Underground Storm Shelter
1. Draw Your Plans
Begin by sketching up some ideas. You’ll need to have a decent understanding of the size of the shelter in terms of both width and height.
Make sure the site you choose has a clear path so it’s easy to get to in case of an emergency.
2. Make a Hole
The hole for your shelter should be somewhat larger than the shelter’s intended size. Why? Because while constructing the shelter, you’ll need some space to move around.
A rule of thumb to follow is to plan for three times the amount of space you’ll require based on your plans.
3. Level the Floor
Pour concrete to level the floor. It should be five inches thick at least. Allow for thorough drying of the concrete before proceeding.
4. Construct the Frame
You’ll need to take measurements for your walls. To determine the proper wall measurements, you must first determine the size of the room. To do so, multiply one side’s length by the width of one side.
The lengths of the walls can then be calculated depending on the square footage. Take measurements of the lengths on the ground with a tape measure.
Dig holes big enough to hold your frames. You can use wooden planks, steel bars, or even fiberglass for your frame, depending on where you live and what kind of soil you have.
If you’re going to use wood, you’ll probably need 2×6 boards cut to the exact measurements you took for your wall.
If you don’t want to cut your own boards, you can buy them pre-cut at a hardware store.
To adhere the boards to the wall, start at the ground level and use a hammer drill to drill holes into the concrete. Use anchor bolts to secure the bottom boards, then anchor the boards to the slab. Tighten them to the maximum extent possible.
You can next use concrete nails to secure your frame, or studs, from the floor frame to the ceiling. Hurricane ties should be used to secure these to the ceiling for best protection.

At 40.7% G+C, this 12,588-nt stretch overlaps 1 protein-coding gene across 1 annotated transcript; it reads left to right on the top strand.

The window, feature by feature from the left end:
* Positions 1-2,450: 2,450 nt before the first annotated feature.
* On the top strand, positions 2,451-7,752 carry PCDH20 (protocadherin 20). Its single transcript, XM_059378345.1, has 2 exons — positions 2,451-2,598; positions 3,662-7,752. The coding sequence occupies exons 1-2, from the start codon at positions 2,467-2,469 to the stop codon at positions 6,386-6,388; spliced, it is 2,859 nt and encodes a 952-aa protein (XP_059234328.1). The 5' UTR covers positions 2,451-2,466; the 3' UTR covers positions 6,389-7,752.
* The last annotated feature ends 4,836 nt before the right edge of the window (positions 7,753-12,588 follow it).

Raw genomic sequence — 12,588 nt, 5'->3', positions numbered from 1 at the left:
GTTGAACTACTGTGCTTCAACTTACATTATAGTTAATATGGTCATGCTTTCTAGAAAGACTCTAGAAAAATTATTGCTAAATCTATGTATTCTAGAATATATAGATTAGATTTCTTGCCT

5. Pour Concrete
Pour concrete to the height of the walls once you’ve placed your framing and let it harden.
After it has dried, apply a waterproof membrane to the whole outer wall of the shelter before strengthening the walls with wire mesh on both the exterior and interior of the halter.
6. Finish the Roof
Build a roof frame out of plywood and 2×4 boards. You can also use metal and wood if you want an even stronger shelter.
Nail each wooden board to the plywood, then pour concrete twice till the thickness of the floor is about 10 inches thick. Allow time for it to set.
7. Install the Door
You can now put the door in place. The door should be made of concrete and steel. The hinges also must be placed outside because it must open to the outside.
Above Ground Storm Shelter
1. The Plan Comes First
Because it may not be as stable as an underground shelter, an above-ground shelter will likely be smaller. It should, however, comfortably accommodate one family.
2. Build the Floor
Next, you need to establish a concrete floor. Pour the concrete, using the rebar rods as a guide, and let it harden completely before proceeding.
Thereafter, lift the rods slightly to allow the concrete to flow beneath the rebar, increasing the structure’s stability.
3. Construct the Walls
Put holes in the bricks and insert the metal frame into them. Pour concrete into the cell area of the bricks after finishing one bricklayer. This will add to your overall strength.
4. Finish the Roof
Bending metal frames horizontally will be used to construct the roof. Add more metal frames and connect them as you bend them to make a metal mesh.
Finish the process with a wooden frame, then pour concrete on the roof.
5. Install the Door
Use a storm and tornado-proof door that has been approved by FEMA. It must be able to endure winds of at least 200 miles per hour.
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Every year, more than 1,000 tornadoes strike the US, and so having a storm shelter is of the utmost importance.
Tornadoes are typically short-lived; the average one lasts only five minutes on the ground, but some can last up to 30 minutes and they can inflict a lot of damage.
Having a storm shelter in your home can give you and your family peace of mind. And the good news is that you can build a storm shelter on your own with the aid of the ideas above.